- Apparently Argentinians are not a big drinking society. I think that means that I'm in trouble, and need to find some ex-pats. I am impressed though, that I just bought a litre of vodka for the equivalent of $4 Canadian. In the United States, especially in tax havens like New Hampshire, this is probably normal. In Canada, that much vodka would cost $32 or more (about 130 peso).

- Driving in Argentina is definitiely not recommended for foreigners. Argentina has regular road stops everywhere, so you might have to pay La Mordida as a toll fee.

- In the area that I'm staying, it is apparently fairly safe to walk at night. I wouldn't count on it, but my American host feels very comfortable here. However, a lot of municipalities throughout the city hire their own security guards to stand on each block corner to augment the police of the city.

- The sun still travels from the east to the west. However, since you're looking northwards at it, the actual direction through the sky is right to left, which is very disconcerting for me (as someone who tells time by looking at the sun all summer). I haven't had a chance to see the night sky clearly yet, since I'm in a city, but I'm looking forward to the southern constellations once I'm on the ship in the Drake Sea in a couple weeks. FYI, the southern sky has far less bright stars in it than the northern sky does, just like the total land mass south of the equator is a lot less than the land mass north of the equator (not related, that's just a random comparison on my part).

- There are green parakeets everywhere! Very cool. In Canada, we have black crows. I'd be tempted to trade, except for the fact that I think most crows are smarter than the lower two quartiles of the human population.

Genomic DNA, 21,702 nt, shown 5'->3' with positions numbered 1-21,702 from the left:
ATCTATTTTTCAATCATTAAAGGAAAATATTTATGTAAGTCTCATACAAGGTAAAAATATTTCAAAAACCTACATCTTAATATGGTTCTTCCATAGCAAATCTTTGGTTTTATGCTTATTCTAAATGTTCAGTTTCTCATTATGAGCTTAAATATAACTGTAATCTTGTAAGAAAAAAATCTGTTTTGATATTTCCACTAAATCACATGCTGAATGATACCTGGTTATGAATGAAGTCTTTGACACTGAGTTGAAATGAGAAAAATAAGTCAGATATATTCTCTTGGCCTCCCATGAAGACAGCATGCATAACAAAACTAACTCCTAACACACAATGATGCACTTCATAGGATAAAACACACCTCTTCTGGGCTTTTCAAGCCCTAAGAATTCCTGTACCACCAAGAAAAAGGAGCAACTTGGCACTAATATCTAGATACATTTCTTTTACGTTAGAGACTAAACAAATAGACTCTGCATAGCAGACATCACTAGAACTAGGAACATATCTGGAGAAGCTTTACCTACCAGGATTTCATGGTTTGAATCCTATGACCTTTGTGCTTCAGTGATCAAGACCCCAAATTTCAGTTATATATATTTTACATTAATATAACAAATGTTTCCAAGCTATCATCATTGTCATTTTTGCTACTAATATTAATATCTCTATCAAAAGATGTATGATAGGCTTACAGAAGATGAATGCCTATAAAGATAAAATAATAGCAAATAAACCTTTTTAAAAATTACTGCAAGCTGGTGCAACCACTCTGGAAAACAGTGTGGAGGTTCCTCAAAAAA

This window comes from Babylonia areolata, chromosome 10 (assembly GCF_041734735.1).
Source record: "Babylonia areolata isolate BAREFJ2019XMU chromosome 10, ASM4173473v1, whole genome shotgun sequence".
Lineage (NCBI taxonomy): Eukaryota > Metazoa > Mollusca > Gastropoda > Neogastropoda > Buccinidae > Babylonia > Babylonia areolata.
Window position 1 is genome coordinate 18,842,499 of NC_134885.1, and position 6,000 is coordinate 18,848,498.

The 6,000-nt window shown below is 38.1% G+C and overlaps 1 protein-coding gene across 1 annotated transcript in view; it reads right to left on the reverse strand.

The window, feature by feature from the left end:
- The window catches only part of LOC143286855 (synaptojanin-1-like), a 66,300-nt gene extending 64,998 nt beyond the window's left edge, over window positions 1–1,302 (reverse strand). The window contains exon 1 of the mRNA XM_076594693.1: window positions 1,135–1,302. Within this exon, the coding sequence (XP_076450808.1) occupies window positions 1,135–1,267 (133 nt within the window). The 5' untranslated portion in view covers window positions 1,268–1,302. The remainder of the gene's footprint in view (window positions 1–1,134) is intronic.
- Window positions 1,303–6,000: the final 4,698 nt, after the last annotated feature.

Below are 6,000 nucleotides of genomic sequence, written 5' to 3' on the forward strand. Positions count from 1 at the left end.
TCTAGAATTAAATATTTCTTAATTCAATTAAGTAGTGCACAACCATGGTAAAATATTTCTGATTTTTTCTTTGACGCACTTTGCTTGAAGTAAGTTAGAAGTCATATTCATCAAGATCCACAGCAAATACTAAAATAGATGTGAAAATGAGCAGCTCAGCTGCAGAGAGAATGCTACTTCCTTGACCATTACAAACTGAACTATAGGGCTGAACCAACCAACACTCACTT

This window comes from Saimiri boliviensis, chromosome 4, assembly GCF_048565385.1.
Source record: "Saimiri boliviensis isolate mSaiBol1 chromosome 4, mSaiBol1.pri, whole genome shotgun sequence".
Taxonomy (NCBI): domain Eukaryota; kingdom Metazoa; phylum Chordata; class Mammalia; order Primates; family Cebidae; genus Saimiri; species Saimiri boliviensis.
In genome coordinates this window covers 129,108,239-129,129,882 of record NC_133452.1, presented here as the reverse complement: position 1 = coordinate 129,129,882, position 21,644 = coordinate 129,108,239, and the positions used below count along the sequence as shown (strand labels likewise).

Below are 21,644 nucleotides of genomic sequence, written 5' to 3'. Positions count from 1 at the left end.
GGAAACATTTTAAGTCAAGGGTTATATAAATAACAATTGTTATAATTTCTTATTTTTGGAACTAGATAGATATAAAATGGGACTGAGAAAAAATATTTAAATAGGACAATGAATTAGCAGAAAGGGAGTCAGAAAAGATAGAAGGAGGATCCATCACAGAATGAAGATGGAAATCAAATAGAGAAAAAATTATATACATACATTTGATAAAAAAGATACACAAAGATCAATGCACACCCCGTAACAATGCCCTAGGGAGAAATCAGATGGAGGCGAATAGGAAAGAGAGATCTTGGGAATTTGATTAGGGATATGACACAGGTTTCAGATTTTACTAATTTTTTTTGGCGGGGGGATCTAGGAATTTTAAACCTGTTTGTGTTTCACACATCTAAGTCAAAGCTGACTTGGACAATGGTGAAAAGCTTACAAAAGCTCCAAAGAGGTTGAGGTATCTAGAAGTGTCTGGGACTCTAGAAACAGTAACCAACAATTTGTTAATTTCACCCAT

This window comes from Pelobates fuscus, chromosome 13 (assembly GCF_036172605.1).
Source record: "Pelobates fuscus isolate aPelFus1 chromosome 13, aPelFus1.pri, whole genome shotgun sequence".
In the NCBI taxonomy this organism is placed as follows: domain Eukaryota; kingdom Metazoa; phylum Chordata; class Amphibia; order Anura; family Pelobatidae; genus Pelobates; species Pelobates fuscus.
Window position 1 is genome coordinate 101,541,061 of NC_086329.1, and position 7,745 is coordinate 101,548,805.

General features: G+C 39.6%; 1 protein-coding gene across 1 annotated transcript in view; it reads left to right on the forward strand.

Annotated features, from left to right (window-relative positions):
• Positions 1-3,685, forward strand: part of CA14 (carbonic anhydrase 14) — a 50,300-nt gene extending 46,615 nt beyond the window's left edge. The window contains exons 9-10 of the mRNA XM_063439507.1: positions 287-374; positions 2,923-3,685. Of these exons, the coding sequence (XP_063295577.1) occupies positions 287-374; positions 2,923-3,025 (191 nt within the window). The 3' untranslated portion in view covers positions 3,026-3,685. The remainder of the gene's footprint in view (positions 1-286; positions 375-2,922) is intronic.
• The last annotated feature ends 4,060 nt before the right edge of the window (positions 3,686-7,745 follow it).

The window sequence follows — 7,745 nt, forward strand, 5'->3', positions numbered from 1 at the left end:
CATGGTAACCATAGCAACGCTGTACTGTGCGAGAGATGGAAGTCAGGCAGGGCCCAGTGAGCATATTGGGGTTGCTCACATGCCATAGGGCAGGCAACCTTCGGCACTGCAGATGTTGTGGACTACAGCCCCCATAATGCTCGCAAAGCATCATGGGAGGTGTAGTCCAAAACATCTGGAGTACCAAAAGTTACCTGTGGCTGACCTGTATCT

- The temperature this weekend is supposed to be around 27 degree Celsius. I don't know what that is in Fahrenheit (for the enlightenment of the Americans reading this), but I'm guessing that it's "almost summertime hot for Canada." Around 80 Fahrenheit. Basically, South America's winter is North America's summer, and vice versa. So coming down here to visit in November is perfect timing to avoid Canada's snow. PS: If you're American, learn metric. Get with the program.



One of my boarding passes. The entire trip from Halifax to BA took me from 12:30pm Monday until 12:30pm Tuesday.



Hey y'all prepare yourself for the rubberband van. Sometimes I feel like a modern-day Gord Downie, and realize that less than 1% of readers will understand some of my inside jokes. Please, someone sample or Doo doo doo doo doo doo doo doo a good house remix, and when they ask why in an interview, tell them that DJ Bolivia suggested it. PS: This has nothing to do with the King of the South.



And why should a pizza be round? What is wrong with a 2:1 ratio rectangular pizza with rounded corners? Nothing. And you'd agree if you tasted this one. I don't know what kind of cheese they used on it, but this tasted amazing.



The Buenos Aires sky at night. Normally I wouldn't have included this photo since I was a tiny bit skewed when I took it, and the horizon is tilted, except that I liked the decent moon shot. Unfortunately, my camera only goes to 1600 ISO. I've got a 12800 coming in a few weeks, albeit too late for this trip.



Graf. Unfortunately, I had to take this one from the side because of trees beside the building.



El centro, at dusk.



This shot made me really happy once I saw how it came out.



I had to take about five photos of this guy before I got an action shot that I was happy with.



Why so blue? Probably from looking at the half-mast flagpoles. Adiós, Señor Presidente. Las gentes llora.



Those are my disjointed thoughts so far. I'll try to post more in a week or so. I'll have full photo galleries available on my website in early December.